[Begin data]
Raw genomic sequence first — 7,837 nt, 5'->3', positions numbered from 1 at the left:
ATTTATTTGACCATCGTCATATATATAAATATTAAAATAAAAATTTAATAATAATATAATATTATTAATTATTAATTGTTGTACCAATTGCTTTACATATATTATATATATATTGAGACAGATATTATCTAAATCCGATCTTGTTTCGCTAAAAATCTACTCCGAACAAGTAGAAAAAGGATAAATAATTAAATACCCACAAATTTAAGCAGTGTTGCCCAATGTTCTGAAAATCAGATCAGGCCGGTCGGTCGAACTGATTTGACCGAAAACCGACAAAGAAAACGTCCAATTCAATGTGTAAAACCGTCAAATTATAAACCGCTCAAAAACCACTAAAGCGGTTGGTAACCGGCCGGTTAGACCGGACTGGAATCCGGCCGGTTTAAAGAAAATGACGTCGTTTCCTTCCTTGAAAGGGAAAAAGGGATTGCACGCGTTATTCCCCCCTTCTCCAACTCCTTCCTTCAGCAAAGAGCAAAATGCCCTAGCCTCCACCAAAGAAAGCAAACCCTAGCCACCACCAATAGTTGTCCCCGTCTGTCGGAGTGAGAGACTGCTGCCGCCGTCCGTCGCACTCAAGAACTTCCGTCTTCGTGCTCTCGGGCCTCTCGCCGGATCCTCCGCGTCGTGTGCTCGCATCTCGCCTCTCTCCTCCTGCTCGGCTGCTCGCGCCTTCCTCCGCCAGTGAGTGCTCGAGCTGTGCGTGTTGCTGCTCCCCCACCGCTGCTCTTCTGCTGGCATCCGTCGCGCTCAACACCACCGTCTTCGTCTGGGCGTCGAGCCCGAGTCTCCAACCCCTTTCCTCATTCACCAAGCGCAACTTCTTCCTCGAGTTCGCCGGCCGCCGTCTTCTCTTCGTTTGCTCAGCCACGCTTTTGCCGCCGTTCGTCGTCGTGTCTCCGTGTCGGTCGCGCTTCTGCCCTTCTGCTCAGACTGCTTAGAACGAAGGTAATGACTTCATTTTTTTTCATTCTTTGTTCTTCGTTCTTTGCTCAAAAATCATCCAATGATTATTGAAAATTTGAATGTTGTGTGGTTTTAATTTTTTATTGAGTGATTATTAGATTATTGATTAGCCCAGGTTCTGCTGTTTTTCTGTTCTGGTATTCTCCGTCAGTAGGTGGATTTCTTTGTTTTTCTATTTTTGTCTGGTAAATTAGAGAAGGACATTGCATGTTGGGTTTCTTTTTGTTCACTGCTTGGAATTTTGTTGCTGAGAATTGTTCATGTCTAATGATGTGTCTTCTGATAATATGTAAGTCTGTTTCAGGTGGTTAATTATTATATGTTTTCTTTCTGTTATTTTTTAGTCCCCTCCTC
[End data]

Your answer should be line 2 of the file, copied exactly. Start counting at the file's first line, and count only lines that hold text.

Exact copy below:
ATTTATTTGACCATCGTCATATATATAAATATTAAAATAAAAATTTAATAATAATATAATATTATTAATTATTAATTGTTGTACCAATTGCTTTACATATATTATATATATATTGAGACAGATATTATCTAAATCCGATCTTGTTTCGCTAAAAATCTACTCCGAACAAGTAGAAAAAGGATAAATAATTAAATACCCACAAATTTAAGCAGTGTTGCCCAATGTTCTGAAAATCAGATCAGGCCGGTCGGTCGAACTGATTTGACCGAAAACCGACAAAGAAAACGTCCAATTCAATGTGTAAAACCGTCAAATTATAAACCGCTCAAAAACCACTAAAGCGGTTGGTAACCGGCCGGTTAGACCGGACTGGAATCCGGCCGGTTTAAAGAAAATGACGTCGTTTCCTTCCTTGAAAGGGAAAAAGGGATTGCACGCGTTATTCCCCCCTTCTCCAACTCCTTCCTTCAGCAAAGAGCAAAATGCCCTAGCCTCCACCAAAGAAAGCAAACCCTAGCCACCACCAATAGTTGTCCCCGTCTGTCGGAGTGAGAGACTGCTGCCGCCGTCCGTCGCACTCAAGAACTTCCGTCTTCGTGCTCTCGGGCCTCTCGCCGGATCCTCCGCGTCGTGTGCTCGCATCTCGCCTCTCTCCTCCTGCTCGGCTGCTCGCGCCTTCCTCCGCCAGTGAGTGCTCGAGCTGTGCGTGTTGCTGCTCCCCCACCGCTGCTCTTCTGCTGGCATCCGTCGCGCTCAACACCACCGTCTTCGTCTGGGCGTCGAGCCCGAGTCTCCAACCCCTTTCCTCATTCACCAAGCGCAACTTCTTCCTCGAGTTCGCCGGCCGCCGTCTTCTCTTCGTTTGCTCAGCCACGCTTTTGCCGCCGTTCGTCGTCGTGTCTCCGTGTCGGTCGCGCTTCTGCCCTTCTGCTCAGACTGCTTAGAACGAAGGTAATGACTTCATTTTTTTTCATTCTTTGTTCTTCGTTCTTTGCTCAAAAATCATCCAATGATTATTGAAAATTTGAATGTTGTGTGGTTTTAATTTTTTATTGAGTGATTATTAGATTATTGATTAGCCCAGGTTCTGCTGTTTTTCTGTTCTGGTATTCTCCGTCAGTAGGTGGATTTCTTTGTTTTTCTATTTTTGTCTGGTAAATTAGAGAAGGACATTGCATGTTGGGTTTCTTTTTGTTCACTGCTTGGAATTTTGTTGCTGAGAATTGTTCATGTCTAATGATGTGTCTTCTGATAATATGTAAGTCTGTTTCAGGTGGTTAATTATTATATGTTTTCTTTCTGTTATTTTTTAGTCCCCTCCTC